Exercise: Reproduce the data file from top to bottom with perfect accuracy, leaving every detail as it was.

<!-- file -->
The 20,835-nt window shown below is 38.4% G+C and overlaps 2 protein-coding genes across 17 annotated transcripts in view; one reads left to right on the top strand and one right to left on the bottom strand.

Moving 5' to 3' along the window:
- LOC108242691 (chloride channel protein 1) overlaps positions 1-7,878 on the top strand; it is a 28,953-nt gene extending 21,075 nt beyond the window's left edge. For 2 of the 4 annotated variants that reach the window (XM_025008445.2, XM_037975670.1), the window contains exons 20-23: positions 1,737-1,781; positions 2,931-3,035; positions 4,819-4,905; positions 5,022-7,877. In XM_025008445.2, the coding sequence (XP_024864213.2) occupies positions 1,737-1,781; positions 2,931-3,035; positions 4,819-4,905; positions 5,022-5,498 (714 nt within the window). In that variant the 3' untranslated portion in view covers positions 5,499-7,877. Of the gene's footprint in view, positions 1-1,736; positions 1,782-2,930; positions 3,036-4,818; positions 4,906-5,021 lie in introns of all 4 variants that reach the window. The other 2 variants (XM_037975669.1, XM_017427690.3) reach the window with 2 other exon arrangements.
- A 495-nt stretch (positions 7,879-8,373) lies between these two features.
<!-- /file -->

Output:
The 20,835-nt window shown below is 38.4% G+C and overlaps 2 protein-coding genes across 17 annotated transcripts in view; one reads left to right on the top strand and one right to left on the bottom strand.

Moving 5' to 3' along the window:
- LOC108242691 (chloride channel protein 1) overlaps positions 1-7,878 on the top strand; it is a 28,953-nt gene extending 21,075 nt beyond the window's left edge. For 2 of the 4 annotated variants that reach the window (XM_025008445.2, XM_037975670.1), the window contains exons 20-23: positions 1,737-1,781; positions 2,931-3,035; positions 4,819-4,905; positions 5,022-7,877. In XM_025008445.2, the coding sequence (XP_024864213.2) occupies positions 1,737-1,781; positions 2,931-3,035; positions 4,819-4,905; positions 5,022-5,498 (714 nt within the window). In that variant the 3' untranslated portion in view covers positions 5,499-7,877. Of the gene's footprint in view, positions 1-1,736; positions 1,782-2,930; positions 3,036-4,818; positions 4,906-5,021 lie in introns of all 4 variants that reach the window. The other 2 variants (XM_037975669.1, XM_017427690.3) reach the window with 2 other exon arrangements.
- A 495-nt stretch (positions 7,879-8,373) lies between these two features.